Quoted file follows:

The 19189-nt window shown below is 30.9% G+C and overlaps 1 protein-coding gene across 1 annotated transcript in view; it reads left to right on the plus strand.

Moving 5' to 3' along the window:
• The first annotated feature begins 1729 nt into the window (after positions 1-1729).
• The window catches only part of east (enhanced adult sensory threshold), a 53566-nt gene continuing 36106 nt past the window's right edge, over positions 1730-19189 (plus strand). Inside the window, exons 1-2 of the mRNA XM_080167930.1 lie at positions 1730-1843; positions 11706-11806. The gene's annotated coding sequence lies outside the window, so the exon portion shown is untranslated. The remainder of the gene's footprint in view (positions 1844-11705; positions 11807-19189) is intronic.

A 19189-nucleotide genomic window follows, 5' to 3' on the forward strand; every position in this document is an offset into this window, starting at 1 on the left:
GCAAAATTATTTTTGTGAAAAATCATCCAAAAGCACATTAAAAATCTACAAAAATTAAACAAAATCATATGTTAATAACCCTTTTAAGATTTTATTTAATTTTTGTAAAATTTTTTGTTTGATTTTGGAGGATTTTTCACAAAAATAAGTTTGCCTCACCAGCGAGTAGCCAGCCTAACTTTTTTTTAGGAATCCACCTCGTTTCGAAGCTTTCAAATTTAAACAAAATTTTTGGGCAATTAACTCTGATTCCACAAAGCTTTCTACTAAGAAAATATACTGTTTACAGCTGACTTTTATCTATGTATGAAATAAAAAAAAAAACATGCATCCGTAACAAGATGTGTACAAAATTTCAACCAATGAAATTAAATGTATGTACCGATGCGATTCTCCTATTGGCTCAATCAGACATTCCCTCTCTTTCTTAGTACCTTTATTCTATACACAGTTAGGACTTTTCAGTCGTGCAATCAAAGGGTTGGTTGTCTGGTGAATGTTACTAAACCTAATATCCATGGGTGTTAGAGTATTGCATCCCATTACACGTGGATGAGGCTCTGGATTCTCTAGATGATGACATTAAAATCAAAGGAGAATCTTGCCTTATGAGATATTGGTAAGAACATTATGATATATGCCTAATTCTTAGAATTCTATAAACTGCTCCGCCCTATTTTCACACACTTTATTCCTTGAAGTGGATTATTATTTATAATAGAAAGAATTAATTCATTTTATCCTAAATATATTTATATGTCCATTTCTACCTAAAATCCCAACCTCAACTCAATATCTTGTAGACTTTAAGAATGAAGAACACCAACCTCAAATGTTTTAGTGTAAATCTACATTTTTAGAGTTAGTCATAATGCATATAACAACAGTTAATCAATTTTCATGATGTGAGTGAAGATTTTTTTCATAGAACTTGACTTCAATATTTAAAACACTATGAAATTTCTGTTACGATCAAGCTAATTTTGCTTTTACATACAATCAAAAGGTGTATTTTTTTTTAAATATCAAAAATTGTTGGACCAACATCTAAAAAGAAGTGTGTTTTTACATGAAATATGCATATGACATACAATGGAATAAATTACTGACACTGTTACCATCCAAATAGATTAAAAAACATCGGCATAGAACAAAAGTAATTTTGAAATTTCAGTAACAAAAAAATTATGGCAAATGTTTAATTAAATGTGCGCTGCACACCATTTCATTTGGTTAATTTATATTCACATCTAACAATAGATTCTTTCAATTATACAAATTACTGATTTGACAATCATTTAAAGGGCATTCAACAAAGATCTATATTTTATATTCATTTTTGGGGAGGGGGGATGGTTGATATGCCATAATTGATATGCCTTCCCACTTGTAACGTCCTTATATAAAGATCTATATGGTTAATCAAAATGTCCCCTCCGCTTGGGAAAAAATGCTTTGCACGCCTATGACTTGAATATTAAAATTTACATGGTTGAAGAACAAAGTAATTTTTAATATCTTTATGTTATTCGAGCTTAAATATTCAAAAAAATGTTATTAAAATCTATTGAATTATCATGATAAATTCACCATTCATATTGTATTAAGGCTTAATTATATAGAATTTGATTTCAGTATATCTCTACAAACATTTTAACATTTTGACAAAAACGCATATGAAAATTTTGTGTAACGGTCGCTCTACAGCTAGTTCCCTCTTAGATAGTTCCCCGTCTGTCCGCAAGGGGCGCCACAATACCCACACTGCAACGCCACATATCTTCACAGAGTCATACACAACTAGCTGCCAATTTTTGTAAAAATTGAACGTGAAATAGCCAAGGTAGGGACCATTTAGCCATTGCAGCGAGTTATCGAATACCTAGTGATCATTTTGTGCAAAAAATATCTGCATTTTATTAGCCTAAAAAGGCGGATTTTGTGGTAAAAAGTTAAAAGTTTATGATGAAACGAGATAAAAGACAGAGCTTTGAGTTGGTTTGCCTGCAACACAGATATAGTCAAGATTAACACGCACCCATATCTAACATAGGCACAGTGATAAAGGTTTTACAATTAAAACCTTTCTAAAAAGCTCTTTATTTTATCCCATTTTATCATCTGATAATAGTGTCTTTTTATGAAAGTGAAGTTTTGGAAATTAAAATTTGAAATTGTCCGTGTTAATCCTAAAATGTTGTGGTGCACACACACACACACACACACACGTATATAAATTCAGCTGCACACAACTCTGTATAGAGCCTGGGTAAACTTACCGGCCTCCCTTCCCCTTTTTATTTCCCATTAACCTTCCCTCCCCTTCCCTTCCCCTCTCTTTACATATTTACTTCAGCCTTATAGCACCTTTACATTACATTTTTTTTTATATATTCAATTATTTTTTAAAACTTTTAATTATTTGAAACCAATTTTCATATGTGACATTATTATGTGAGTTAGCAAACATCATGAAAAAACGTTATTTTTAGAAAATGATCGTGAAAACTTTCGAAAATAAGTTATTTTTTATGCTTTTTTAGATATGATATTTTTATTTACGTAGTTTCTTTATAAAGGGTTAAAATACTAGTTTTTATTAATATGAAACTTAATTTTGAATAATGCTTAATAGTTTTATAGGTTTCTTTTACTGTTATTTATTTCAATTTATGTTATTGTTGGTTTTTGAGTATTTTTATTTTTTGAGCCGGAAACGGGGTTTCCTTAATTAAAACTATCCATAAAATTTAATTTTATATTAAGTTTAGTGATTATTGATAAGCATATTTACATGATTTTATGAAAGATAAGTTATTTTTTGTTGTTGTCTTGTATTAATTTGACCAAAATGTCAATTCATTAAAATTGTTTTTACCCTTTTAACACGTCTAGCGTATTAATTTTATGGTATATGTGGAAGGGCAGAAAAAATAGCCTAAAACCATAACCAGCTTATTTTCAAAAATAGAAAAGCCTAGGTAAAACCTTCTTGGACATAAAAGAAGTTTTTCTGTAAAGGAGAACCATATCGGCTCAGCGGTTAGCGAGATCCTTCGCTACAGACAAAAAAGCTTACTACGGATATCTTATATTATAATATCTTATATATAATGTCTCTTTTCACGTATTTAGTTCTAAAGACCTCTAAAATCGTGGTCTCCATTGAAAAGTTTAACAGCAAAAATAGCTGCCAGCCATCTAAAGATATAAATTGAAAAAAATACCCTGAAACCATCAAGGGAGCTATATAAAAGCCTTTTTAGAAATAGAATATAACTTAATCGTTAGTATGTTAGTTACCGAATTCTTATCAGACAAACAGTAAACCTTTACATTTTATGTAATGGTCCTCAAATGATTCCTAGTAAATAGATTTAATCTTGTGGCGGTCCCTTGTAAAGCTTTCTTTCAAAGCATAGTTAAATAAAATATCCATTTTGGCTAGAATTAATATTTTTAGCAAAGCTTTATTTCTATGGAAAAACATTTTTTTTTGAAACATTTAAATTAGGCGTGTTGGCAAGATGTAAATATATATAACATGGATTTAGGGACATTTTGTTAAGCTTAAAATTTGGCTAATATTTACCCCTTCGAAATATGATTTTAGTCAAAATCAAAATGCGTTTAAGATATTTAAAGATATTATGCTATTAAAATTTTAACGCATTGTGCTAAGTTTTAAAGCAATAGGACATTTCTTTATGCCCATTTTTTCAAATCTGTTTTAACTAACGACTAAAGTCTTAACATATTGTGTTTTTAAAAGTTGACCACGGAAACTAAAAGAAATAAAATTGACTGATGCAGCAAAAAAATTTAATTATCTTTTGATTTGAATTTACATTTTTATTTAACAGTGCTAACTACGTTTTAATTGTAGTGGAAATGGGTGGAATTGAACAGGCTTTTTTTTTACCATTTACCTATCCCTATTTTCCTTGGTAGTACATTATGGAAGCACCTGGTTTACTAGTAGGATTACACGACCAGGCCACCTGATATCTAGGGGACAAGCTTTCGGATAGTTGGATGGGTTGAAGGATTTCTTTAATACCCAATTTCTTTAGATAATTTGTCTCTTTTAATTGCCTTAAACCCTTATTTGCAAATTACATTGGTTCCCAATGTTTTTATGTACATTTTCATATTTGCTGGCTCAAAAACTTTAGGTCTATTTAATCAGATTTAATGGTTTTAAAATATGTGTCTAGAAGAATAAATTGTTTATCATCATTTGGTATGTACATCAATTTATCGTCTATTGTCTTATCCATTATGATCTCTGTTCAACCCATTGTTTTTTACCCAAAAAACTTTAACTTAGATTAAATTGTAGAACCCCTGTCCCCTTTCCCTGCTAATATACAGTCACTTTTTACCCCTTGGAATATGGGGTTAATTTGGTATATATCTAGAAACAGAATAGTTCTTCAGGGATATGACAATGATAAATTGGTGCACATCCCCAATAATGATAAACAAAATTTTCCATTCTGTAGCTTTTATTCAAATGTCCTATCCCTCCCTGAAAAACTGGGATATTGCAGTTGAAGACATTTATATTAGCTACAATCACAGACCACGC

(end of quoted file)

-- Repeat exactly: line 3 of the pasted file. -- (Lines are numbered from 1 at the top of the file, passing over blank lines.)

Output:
• The first annotated feature begins 1729 nt into the window (after positions 1-1729).